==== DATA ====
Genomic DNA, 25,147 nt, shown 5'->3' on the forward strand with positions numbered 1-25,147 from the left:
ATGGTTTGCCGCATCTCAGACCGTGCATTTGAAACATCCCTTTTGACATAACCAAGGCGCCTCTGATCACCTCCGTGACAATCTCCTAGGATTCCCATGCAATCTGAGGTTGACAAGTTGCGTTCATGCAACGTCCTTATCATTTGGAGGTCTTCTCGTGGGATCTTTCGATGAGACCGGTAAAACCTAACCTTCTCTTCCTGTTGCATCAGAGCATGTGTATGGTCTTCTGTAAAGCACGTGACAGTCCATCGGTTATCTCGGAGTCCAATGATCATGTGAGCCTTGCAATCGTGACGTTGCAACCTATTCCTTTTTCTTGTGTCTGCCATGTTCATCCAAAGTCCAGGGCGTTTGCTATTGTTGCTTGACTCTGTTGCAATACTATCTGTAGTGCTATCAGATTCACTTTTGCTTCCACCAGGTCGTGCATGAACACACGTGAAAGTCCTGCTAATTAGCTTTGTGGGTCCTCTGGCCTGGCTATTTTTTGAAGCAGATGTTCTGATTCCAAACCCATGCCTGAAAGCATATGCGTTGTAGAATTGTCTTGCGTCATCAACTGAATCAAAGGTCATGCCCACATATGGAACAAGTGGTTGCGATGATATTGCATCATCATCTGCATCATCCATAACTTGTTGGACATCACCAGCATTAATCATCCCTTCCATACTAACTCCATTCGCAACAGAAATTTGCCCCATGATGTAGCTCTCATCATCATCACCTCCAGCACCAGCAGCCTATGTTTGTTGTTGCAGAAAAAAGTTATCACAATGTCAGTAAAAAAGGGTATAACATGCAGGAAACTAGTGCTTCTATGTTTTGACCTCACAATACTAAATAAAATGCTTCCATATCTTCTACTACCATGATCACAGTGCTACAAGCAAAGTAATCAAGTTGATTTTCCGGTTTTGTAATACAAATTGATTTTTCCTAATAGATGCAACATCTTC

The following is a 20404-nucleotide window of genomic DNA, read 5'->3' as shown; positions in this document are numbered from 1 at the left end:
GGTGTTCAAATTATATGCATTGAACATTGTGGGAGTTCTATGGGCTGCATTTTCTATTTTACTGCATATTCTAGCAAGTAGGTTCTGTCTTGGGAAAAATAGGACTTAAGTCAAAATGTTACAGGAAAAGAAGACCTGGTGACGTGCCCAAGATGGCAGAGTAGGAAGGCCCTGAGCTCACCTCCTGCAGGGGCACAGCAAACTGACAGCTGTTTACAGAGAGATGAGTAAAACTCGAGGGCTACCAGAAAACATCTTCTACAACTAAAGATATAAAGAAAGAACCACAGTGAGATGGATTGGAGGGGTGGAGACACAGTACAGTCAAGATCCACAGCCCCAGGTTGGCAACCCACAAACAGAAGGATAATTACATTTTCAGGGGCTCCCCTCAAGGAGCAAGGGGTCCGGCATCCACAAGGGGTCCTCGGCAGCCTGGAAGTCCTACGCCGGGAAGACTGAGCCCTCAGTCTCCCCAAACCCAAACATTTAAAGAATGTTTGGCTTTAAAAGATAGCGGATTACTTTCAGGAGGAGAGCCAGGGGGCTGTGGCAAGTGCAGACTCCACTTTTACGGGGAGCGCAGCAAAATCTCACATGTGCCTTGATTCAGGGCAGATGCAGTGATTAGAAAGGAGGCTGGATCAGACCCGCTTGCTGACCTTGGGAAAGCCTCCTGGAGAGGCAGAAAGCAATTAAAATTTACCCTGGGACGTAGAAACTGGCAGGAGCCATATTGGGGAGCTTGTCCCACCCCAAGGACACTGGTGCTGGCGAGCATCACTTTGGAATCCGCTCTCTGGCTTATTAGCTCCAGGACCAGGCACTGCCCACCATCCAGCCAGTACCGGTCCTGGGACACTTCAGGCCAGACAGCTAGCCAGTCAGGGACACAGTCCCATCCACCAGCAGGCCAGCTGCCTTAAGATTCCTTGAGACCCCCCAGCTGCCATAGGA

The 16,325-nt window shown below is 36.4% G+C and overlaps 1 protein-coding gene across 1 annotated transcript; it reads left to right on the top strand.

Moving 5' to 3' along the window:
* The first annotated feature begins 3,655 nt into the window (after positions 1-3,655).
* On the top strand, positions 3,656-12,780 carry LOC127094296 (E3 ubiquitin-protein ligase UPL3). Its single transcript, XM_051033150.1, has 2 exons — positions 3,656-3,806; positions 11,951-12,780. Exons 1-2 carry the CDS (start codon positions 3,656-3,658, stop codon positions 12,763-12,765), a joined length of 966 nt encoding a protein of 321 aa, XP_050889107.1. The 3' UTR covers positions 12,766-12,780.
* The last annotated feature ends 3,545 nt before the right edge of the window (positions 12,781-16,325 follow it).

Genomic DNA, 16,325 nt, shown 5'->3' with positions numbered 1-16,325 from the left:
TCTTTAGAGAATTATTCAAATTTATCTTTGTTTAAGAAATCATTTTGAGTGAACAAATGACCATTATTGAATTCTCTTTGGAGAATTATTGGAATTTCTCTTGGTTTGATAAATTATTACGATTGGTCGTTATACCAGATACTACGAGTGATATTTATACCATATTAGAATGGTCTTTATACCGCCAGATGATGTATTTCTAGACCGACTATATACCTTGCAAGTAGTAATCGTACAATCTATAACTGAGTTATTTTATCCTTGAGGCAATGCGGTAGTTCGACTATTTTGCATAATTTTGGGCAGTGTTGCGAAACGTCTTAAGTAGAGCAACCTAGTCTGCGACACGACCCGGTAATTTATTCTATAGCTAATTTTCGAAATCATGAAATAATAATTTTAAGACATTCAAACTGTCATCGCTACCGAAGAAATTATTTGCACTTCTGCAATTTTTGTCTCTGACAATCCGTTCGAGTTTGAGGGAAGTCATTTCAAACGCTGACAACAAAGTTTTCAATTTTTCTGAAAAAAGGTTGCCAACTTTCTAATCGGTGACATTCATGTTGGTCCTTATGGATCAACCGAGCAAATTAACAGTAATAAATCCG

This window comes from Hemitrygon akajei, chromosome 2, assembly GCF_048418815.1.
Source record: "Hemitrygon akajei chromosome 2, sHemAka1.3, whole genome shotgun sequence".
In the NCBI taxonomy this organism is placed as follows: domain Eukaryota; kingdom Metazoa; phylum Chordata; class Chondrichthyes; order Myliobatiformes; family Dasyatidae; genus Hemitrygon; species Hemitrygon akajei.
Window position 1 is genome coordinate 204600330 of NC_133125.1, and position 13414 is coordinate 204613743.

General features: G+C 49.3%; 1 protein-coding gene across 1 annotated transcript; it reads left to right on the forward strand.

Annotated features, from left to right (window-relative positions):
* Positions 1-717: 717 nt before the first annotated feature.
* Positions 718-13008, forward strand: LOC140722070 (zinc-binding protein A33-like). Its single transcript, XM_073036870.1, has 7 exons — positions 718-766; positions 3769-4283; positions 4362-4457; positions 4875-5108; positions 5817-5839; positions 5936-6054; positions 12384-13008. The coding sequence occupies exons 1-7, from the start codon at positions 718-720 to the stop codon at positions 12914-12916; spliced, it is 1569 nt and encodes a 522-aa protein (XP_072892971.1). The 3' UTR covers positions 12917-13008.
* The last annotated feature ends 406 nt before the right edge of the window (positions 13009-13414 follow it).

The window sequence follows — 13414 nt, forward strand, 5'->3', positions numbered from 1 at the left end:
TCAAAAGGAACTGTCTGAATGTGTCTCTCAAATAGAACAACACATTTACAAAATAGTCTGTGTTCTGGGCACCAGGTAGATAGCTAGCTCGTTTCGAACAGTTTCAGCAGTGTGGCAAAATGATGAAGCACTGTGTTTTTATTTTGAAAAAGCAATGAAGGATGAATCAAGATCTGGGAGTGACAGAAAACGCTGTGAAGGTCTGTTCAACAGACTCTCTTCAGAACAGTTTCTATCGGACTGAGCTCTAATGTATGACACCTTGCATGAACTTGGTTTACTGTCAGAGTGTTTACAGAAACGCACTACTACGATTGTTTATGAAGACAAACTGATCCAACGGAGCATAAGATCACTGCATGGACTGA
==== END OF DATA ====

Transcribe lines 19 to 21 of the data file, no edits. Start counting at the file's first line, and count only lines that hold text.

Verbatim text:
* Positions 718-13008, forward strand: LOC140722070 (zinc-binding protein A33-like). Its single transcript, XM_073036870.1, has 7 exons — positions 718-766; positions 3769-4283; positions 4362-4457; positions 4875-5108; positions 5817-5839; positions 5936-6054; positions 12384-13008. The coding sequence occupies exons 1-7, from the start codon at positions 718-720 to the stop codon at positions 12914-12916; spliced, it is 1569 nt and encodes a 522-aa protein (XP_072892971.1). The 3' UTR covers positions 12917-13008.
* The last annotated feature ends 406 nt before the right edge of the window (positions 13009-13414 follow it).

The window sequence follows — 13414 nt, forward strand, 5'->3', positions numbered from 1 at the left end: